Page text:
Jacksonville Killings Refocus Attention on the City’s Racist Past

Jacksonville Killings Refocus Attention on the City’s Racist Past

Bobby Caina Calvan for the Associated Press reports that the killing of three Black people Saturday by a white shooter was a painful reminder of racism in Jacksonville, Florida. The shooting took place before the anniversary of a race riot known as “Ax Handle Saturday.” On Aug. 27, 1960, a mob of white people used ax handles to attack Black demonstrators who were protesting segregation. The 21-year-old shooter, Ryan Palmeter, left behind notes to convey he was purposefully targeting Black residents of a predominantly African American neighborhood in Jacksonville. With a median score of 0.52, white Americans are the most likely to score the highest on the PRRI structural racism index, which measures Americans’ views on race and structural racism.

Young Voters Tend To Lean Democrat. Conservatives Are Trying To Win Them Over

Sarah McCammon at NPR reports that the GOP lags behind Democrats with young voters as well as voters of color and women. One young Republican, Alyssa Rinell, told McCammon that she thinks her party needs to do a better job making its case to younger voters. PRRI’s CEO Melissa Deckman, Ph.D., stated that getting the Republican message in front of younger voters may not be enough, noting that younger Americans are more diverse, less religious, and more likely to identify as LGBTQ. “The Republican Party right now is not exactly embracing the sorts of issues that those voters care about,” Deckman said. For example, PRRI finds that 68% of Americans ages 18 to 29 say that abortion should be legal in most or all cases.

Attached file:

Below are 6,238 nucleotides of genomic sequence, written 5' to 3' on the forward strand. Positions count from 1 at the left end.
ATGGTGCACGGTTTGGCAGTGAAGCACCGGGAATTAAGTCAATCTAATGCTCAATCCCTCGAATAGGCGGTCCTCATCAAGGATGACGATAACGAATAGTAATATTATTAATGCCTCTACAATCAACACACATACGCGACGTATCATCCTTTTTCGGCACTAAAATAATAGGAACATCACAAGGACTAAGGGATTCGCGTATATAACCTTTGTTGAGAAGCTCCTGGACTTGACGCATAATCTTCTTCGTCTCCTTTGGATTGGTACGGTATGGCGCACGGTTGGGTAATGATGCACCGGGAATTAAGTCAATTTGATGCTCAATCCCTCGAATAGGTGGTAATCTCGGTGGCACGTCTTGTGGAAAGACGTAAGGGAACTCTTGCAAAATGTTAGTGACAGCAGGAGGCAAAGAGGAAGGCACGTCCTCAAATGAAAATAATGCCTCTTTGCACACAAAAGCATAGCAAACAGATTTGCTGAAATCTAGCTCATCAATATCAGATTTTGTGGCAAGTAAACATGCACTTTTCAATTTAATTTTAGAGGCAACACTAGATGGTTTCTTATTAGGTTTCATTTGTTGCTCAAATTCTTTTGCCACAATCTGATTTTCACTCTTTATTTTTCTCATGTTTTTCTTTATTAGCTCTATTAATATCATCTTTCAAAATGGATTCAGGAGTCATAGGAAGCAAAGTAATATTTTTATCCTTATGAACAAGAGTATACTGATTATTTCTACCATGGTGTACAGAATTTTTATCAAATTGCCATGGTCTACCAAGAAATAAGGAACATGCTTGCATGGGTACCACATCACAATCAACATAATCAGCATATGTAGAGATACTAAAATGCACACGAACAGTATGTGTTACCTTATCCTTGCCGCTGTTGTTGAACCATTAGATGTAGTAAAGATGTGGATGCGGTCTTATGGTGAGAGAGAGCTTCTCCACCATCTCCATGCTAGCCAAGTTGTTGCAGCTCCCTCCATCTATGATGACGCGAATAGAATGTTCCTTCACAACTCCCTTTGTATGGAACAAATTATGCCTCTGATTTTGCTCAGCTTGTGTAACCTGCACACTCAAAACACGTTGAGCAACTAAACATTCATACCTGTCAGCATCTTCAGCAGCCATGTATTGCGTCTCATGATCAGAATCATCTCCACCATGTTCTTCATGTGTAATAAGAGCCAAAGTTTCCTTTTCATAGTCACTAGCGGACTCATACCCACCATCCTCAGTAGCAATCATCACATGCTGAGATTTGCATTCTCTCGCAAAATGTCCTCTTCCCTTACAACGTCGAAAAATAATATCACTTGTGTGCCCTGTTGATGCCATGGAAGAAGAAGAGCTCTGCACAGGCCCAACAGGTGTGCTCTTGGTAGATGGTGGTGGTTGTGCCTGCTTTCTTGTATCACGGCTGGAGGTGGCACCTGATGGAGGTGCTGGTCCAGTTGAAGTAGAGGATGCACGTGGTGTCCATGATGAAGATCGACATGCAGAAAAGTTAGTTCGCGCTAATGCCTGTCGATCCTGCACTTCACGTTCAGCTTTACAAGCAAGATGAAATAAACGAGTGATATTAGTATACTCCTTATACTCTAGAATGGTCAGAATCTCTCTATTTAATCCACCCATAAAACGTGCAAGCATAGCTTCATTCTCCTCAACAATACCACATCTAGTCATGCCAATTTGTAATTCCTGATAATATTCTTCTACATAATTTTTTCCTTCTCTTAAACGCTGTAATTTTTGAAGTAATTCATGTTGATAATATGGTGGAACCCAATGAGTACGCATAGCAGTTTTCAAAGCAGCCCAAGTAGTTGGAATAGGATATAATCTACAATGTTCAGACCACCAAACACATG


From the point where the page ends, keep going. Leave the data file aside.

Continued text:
Spotlight: Women’s Perspectives on Gender Discrimination and Society Today

In honor of Women’s Equality Day, PRRI Research Assistant Madelyn Snodgrass examines women’s attitudes about gender discrimination and the nature of American society today. ​​According to the PRRI-EPU Religion and Inclusive Spaces Survey, one in ten women say they have personally experienced hostility or discrimination based on their gender or gender expression. Younger women are more likely to say they have experienced discrimination based on their gender than older women. Additionally, the 2022 PRRI American Values Survey found around four in ten Americans agree with the statement “society as a whole has become too soft and feminine.” This differs substantially among partisan lines, however, with the majority of Republican women agreeing that society has become too soft and feminine (61%), compared to 41% of independent women and only 15% of Democratic women.

A Groundbreaking Exhibition on the National Mall Shows Monuments Aren’t Set in Stone

Neda Ulaby for NPR writes that a temporary playground in the middle of the National Mall is a part of “Pulling Together,” a new outdoor exhibition that sets out to commemorate American stories that are otherwise not represented. Artist Derrick Adams included a 1954 photograph of a park after it was desegregated, depicting Black and white children happily playing together. Exhibit co-curator Salamishah Tillet said, “I appreciate the fact that it’s acknowledging both the difficulties of the past, the celebration of civil rights and ushering us into another present as well.” PRRI’s latest report found that a majority of Americans support “efforts to tell the truth about the history of slavery, violence, and discrimination against racial minorities in their communities.”

What’s Buzzing?

Read PRRI’s full spotlight “Women’s Perspectives on Gender Discrimination and Society Today” here.